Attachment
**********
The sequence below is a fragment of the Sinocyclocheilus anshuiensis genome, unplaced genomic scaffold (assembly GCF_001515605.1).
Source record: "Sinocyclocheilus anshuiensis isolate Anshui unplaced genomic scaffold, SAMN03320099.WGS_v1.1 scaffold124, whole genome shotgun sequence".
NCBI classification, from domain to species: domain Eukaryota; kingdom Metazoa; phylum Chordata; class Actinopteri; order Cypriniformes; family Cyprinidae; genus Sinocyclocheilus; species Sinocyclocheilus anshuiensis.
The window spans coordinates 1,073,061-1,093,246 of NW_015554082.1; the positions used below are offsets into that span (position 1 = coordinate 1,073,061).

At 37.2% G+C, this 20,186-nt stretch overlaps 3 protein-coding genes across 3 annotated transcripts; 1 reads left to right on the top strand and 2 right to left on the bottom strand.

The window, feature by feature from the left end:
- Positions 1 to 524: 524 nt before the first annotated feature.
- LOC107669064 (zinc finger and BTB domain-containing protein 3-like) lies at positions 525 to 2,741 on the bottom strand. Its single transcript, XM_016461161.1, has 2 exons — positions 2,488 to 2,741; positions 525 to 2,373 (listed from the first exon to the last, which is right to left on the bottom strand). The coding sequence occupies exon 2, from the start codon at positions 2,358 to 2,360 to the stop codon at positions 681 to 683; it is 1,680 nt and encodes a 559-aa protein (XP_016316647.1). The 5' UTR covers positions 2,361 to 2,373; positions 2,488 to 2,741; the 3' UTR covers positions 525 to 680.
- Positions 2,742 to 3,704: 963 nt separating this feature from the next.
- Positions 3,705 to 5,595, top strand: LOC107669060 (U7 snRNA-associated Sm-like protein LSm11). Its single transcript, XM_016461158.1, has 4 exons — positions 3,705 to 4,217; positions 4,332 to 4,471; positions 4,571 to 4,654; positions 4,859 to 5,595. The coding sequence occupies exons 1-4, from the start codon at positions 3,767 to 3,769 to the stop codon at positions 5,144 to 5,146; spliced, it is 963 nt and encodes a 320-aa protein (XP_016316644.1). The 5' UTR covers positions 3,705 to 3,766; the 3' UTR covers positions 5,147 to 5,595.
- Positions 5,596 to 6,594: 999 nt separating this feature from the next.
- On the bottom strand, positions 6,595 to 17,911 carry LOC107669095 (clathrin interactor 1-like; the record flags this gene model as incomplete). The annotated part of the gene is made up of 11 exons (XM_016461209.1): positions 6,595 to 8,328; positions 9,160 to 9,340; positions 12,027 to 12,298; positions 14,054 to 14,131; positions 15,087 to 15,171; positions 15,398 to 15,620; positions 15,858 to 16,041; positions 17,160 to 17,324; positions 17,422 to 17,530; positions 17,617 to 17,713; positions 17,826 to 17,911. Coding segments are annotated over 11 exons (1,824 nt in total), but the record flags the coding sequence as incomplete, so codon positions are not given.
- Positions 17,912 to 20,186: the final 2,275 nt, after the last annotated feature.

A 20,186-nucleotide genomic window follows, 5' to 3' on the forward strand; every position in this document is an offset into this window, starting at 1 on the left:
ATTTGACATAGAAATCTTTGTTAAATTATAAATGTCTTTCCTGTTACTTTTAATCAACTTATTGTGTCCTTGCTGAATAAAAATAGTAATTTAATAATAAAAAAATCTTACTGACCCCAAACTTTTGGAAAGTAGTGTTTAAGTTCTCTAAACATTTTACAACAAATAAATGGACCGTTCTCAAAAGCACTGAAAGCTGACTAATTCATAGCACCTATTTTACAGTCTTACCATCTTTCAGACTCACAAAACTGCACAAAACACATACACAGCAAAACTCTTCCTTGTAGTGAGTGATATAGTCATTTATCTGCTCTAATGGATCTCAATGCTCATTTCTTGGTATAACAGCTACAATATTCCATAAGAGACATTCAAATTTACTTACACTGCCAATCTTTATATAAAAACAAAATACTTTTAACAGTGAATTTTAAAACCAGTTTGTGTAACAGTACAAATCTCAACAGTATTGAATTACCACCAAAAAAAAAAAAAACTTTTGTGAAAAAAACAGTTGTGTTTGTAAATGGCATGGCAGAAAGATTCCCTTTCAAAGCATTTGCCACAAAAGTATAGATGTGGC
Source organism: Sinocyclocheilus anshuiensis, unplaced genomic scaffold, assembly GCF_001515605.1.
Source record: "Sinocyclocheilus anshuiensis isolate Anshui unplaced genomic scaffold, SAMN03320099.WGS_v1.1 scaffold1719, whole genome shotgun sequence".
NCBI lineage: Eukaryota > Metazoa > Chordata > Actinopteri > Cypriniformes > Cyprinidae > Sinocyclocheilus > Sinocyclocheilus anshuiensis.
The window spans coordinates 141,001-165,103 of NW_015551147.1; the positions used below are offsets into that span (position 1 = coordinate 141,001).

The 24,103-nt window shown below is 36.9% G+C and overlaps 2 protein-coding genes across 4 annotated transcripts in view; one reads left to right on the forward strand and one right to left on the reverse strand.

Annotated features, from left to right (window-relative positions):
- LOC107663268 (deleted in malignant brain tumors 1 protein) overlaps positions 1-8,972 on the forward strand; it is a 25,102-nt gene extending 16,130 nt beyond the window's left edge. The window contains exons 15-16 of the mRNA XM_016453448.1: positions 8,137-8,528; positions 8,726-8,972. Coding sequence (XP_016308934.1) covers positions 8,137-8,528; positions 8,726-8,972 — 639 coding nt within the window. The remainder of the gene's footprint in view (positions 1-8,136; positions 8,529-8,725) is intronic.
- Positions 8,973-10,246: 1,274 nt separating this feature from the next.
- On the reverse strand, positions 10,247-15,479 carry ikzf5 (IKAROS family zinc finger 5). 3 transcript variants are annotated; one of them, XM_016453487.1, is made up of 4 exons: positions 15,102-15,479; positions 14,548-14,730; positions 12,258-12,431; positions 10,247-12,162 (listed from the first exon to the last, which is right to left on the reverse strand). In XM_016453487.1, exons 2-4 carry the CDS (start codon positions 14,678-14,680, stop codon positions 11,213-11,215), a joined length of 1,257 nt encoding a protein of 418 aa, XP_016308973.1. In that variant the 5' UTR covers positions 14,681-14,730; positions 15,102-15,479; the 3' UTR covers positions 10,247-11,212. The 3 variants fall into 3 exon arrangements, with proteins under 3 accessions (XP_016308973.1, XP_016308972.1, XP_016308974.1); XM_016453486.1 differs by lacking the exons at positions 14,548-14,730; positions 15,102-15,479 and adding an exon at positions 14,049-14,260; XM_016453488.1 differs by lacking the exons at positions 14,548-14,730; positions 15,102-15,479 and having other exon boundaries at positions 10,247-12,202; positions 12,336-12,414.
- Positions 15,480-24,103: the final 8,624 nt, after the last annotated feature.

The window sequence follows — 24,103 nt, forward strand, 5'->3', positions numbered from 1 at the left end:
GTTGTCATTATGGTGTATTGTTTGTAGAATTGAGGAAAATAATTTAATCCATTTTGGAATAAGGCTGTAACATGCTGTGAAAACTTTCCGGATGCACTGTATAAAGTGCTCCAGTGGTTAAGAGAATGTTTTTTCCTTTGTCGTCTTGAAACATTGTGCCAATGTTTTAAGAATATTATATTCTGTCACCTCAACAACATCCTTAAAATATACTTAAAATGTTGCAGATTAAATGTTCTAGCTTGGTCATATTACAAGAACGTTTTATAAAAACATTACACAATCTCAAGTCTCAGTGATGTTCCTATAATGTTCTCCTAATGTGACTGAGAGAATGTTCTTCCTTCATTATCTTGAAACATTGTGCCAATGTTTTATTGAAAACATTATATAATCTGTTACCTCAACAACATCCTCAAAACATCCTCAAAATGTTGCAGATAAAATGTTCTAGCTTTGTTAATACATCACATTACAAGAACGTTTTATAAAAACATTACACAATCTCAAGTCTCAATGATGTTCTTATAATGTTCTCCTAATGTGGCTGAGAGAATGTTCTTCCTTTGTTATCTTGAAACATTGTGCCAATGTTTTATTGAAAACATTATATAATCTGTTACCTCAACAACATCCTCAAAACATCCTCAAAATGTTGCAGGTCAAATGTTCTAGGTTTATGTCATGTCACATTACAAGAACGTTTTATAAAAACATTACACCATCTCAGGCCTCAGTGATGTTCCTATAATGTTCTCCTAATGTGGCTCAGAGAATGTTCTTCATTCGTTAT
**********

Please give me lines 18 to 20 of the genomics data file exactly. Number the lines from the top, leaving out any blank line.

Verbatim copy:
NCBI lineage: Eukaryota > Metazoa > Chordata > Actinopteri > Cypriniformes > Cyprinidae > Sinocyclocheilus > Sinocyclocheilus anshuiensis.
The window spans coordinates 141,001-165,103 of NW_015551147.1; the positions used below are offsets into that span (position 1 = coordinate 141,001).

The 24,103-nt window shown below is 36.9% G+C and overlaps 2 protein-coding genes across 4 annotated transcripts in view; one reads left to right on the forward strand and one right to left on the reverse strand.